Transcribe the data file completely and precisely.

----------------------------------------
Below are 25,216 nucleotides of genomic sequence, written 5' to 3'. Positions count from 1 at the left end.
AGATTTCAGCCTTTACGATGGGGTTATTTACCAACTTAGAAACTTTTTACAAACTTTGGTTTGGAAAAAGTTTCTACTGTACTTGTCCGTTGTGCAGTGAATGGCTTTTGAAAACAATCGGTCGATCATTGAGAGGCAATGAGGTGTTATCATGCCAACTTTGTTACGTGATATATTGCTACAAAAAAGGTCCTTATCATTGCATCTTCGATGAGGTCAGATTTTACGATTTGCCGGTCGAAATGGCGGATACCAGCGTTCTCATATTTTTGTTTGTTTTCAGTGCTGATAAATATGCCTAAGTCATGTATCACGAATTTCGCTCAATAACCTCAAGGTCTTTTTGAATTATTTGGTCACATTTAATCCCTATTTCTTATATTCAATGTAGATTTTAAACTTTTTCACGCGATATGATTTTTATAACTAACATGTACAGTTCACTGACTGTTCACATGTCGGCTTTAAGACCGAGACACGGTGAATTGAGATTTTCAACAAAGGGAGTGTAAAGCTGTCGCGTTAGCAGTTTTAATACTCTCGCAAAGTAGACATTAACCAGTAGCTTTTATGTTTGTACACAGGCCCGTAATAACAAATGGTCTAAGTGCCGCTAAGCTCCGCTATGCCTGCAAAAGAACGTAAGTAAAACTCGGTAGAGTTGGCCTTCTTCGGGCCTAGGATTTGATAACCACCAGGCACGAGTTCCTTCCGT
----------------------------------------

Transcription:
Below are 25,216 nucleotides of genomic sequence, written 5' to 3'. Positions count from 1 at the left end.
AGATTTCAGCCTTTACGATGGGGTTATTTACCAACTTAGAAACTTTTTACAAACTTTGGTTTGGAAAAAGTTTCTACTGTACTTGTCCGTTGTGCAGTGAATGGCTTTTGAAAACAATCGGTCGATCATTGAGAGGCAATGAGGTGTTATCATGCCAACTTTGTTACGTGATATATTGCTACAAAAAAGGTCCTTATCATTGCATCTTCGATGAGGTCAGATTTTACGATTTGCCGGTCGAAATGGCGGATACCAGCGTTCTCATATTTTTGTTTGTTTTCAGTGCTGATAAATATGCCTAAGTCATGTATCACGAATTTCGCTCAATAACCTCAAGGTCTTTTTGAATTATTTGGTCACATTTAATCCCTATTTCTTATATTCAATGTAGATTTTAAACTTTTTCACGCGATATGATTTTTATAACTAACATGTACAGTTCACTGACTGTTCACATGTCGGCTTTAAGACCGAGACACGGTGAATTGAGATTTTCAACAAAGGGAGTGTAAAGCTGTCGCGTTAGCAGTTTTAATACTCTCGCAAAGTAGACATTAACCAGTAGCTTTTATGTTTGTACACAGGCCCGTAATAACAAATGGTCTAAGTGCCGCTAAGCTCCGCTATGCCTGCAAAAGAACGTAAGTAAAACTCGGTAGAGTTGGCCTTCTTCGGGCCTAGGATTTGATAACCACCAGGCACGAGTTCCTTCCGT